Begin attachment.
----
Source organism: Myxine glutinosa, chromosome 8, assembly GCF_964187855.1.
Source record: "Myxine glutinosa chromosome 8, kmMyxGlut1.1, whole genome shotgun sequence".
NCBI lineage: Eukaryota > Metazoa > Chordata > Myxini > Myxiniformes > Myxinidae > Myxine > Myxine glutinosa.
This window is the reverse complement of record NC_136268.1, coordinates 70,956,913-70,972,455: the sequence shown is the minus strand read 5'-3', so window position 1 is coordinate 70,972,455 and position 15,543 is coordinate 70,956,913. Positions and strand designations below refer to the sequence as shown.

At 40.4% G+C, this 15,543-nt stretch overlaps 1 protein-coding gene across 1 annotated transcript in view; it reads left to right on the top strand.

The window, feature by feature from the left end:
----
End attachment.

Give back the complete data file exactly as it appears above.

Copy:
Source organism: Myxine glutinosa, chromosome 8, assembly GCF_964187855.1.
Source record: "Myxine glutinosa chromosome 8, kmMyxGlut1.1, whole genome shotgun sequence".
NCBI lineage: Eukaryota > Metazoa > Chordata > Myxini > Myxiniformes > Myxinidae > Myxine > Myxine glutinosa.
This window is the reverse complement of record NC_136268.1, coordinates 70,956,913-70,972,455: the sequence shown is the minus strand read 5'-3', so window position 1 is coordinate 70,972,455 and position 15,543 is coordinate 70,956,913. Positions and strand designations below refer to the sequence as shown.

At 40.4% G+C, this 15,543-nt stretch overlaps 1 protein-coding gene across 1 annotated transcript in view; it reads left to right on the top strand.

The window, feature by feature from the left end: